Binance boss says crypto exchange sees no viable business in India • TechCrunch

Numerous crypto-focused venture capital firms have rushed to India over the past two years in hopes of transforming the vast developer community of the world’s second largest internet market into a major web3 powerhouse. But what does Changpeng “CZ” Zhao, arguably the most powerful and influential figure in the crypto industry, think of India’s potential? Not much as of today.

“To be honest, I don’t think India is a very crypto-friendly environment,” Zhao said at the TechCrunch Crypto conference on Thursday. Zhao is not alone in having such a bleak view of the Indian market. Dozens of investors and startup entrepreneurs I’ve spoken to have privately shared similar concerns, but Zhao’s comment is notable because no one else of such stature has expressed such a view publicly.

Zhao blamed the country’s high tax environment for the market not being as profitable for global players. “If you tax 1% on every transaction, there won’t be as many transactions,” he said. Certainly Binance, by far the largest crypto exchange in the world by volume, is operational for users in India.

“A user could trade 50 times a day and he would lose about 70% of his money. There will be no volume for an order book exchange. So we don’t see any profitable business in India today. We just have to wait. We’re talking to a number of industry bodies and influencers and trying to find some logic there,” he said, adding that charging a high tax on every transaction generally results in less tax accumulation.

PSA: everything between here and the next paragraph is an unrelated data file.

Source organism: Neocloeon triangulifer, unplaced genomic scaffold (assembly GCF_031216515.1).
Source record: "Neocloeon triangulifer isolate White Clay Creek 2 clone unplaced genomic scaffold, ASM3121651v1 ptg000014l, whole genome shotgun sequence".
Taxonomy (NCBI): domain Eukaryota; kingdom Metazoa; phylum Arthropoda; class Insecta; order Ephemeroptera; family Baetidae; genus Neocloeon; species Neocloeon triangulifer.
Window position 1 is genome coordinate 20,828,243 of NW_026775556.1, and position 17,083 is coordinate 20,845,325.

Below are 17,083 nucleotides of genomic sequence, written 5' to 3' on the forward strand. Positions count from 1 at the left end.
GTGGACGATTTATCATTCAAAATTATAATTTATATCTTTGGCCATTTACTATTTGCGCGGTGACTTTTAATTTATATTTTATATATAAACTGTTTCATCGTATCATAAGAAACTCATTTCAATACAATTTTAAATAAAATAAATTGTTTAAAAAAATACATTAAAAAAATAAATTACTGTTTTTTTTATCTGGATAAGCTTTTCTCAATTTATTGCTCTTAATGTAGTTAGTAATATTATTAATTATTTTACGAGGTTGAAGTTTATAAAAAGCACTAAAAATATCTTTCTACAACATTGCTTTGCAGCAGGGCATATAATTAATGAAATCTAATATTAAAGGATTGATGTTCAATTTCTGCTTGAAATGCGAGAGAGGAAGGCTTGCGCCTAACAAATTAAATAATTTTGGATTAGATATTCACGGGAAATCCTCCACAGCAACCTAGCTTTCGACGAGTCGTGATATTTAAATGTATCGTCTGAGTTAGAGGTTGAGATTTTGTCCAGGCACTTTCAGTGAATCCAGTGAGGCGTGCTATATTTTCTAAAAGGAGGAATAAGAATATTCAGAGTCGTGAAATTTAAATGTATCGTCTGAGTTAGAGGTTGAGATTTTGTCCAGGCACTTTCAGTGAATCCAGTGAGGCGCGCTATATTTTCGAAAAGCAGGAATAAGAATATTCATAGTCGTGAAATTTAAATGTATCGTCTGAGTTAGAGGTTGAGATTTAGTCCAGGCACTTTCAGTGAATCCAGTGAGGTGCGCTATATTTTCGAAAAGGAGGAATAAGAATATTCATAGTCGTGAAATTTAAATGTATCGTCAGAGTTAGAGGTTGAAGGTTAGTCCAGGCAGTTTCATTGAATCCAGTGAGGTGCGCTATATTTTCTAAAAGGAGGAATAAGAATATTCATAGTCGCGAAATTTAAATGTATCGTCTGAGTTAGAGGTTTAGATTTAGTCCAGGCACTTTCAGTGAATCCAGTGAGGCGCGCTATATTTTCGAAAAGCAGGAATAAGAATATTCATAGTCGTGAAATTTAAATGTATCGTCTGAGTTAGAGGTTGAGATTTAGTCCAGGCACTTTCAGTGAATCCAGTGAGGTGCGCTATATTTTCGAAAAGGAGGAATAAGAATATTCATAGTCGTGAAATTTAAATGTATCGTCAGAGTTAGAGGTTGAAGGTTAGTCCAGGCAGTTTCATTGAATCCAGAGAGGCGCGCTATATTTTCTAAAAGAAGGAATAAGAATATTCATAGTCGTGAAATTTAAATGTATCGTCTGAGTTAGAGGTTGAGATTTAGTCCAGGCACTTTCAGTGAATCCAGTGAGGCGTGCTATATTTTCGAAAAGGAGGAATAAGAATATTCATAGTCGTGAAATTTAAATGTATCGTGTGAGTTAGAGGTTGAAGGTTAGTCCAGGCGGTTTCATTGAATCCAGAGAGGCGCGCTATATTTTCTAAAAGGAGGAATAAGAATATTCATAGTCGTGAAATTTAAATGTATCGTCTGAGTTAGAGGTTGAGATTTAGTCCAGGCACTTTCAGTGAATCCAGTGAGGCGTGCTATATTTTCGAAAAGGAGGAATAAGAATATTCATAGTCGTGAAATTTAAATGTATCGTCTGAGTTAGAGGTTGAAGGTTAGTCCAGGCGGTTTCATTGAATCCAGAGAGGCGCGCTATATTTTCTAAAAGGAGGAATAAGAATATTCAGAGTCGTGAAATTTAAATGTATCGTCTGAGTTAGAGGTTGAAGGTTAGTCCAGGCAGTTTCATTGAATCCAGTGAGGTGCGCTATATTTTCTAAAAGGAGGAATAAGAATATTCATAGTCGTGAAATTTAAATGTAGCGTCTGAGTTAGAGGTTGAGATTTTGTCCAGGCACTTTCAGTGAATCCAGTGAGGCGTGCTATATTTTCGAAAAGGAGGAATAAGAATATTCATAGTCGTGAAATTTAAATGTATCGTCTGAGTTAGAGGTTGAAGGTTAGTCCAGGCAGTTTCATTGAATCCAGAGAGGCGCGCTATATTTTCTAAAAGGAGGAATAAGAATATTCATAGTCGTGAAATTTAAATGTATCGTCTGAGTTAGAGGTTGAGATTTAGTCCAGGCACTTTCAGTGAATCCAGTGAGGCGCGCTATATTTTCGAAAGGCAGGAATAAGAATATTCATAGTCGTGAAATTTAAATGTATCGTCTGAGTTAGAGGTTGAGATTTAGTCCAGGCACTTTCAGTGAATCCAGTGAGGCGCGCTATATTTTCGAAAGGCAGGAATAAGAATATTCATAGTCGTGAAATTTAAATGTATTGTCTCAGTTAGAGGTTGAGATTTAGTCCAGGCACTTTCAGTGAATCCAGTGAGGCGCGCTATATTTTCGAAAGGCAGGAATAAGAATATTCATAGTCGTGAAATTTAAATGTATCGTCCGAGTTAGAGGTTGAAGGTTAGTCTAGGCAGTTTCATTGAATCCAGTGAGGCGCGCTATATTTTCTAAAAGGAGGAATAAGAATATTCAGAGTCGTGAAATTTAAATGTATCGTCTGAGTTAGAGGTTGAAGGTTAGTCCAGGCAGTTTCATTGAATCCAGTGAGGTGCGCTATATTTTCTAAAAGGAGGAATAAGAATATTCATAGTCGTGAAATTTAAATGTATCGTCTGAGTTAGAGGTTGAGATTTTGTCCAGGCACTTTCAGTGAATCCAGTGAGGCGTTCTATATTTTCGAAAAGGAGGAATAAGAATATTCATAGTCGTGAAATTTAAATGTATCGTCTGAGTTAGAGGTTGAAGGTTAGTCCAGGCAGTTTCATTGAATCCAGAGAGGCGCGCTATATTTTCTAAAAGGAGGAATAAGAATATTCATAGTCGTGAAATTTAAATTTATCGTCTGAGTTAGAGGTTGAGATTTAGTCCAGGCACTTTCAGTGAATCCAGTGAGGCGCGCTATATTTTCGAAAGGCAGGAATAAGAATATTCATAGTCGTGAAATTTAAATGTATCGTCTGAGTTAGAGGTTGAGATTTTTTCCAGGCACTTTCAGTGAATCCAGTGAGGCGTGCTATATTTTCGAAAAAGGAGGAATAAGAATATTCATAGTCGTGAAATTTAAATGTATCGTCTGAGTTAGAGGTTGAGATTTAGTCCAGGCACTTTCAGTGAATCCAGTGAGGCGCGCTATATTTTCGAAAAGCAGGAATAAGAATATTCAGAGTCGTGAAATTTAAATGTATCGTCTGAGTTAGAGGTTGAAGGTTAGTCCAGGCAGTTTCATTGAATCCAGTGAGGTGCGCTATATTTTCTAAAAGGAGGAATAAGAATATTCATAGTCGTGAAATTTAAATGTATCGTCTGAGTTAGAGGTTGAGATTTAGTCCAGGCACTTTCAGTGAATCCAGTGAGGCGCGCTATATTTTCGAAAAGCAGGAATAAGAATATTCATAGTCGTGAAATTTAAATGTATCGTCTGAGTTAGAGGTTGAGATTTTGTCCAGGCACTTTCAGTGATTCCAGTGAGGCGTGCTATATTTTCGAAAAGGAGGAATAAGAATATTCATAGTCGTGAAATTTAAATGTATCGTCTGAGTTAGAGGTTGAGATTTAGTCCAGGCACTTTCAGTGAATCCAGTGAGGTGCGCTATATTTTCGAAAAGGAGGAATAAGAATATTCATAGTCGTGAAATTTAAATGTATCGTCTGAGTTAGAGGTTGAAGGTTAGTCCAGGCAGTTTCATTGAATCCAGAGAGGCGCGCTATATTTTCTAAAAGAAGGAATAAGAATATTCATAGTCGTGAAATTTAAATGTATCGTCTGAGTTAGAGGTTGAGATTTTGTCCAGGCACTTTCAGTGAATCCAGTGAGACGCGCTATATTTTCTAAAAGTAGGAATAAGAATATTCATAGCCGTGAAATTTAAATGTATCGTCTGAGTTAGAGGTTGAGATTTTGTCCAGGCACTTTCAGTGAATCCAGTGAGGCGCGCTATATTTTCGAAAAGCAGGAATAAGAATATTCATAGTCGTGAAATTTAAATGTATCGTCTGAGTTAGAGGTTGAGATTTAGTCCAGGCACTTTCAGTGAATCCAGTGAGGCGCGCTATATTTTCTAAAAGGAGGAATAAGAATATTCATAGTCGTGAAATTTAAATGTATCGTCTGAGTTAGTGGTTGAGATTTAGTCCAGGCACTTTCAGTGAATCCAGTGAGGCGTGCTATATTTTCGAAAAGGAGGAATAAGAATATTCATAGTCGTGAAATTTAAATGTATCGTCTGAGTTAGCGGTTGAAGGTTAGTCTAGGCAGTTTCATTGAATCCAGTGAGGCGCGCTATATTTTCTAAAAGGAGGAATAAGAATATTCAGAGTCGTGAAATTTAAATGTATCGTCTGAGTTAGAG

“We’re trying to get that message across, but it usually takes a long time for tax policies to change,” Zhao warned. “Binance is going to countries where the regulations are crypto and business friendly. We don’t go to countries where we don’t have a sustainable business – or any business, whether we go or not.”

Zhao dismissed any concerns that the company sees less potential in India due to difficult deal deliberations with local exchange WazirX.

India pushed through a virtual currency taxation law earlier this year. It taxes income from the transfer of virtual assets at 30%. In order to capture details of all these crypto transactions, New Delhi takes a 1% tax deduction at source on payments made in connection with the purchase of virtual assets.

The nation’s move has brutally wiped out transactions from local exchanges CoinSwitch Kuber, backed by Sequoia India and Andreessen Horowitz, and CoinDCX, backed by Pantera, alongside the market downturn observed on their platforms.

WazirX processed approximately $500 million in volume per day during the peak of the crypto bull cycle last year. According to one person with direct knowledge of the matter, the number had fallen below $5 million a month ago.

Other global exchanges have tried to make a foray into India. Coinbase, which has supported both CoinDCX and CoinSwitch Kuber, launched its crypto platform in the country earlier this year but quickly rolled back the service due to regulatory concerns.

Brian Armstrong, Coinbase co-founder and chief executive officer, said in May that the company is removing Coinbase’s support for local payments infra UPI “due to informal pressure from the [central bank] Reserve Bank of India.”


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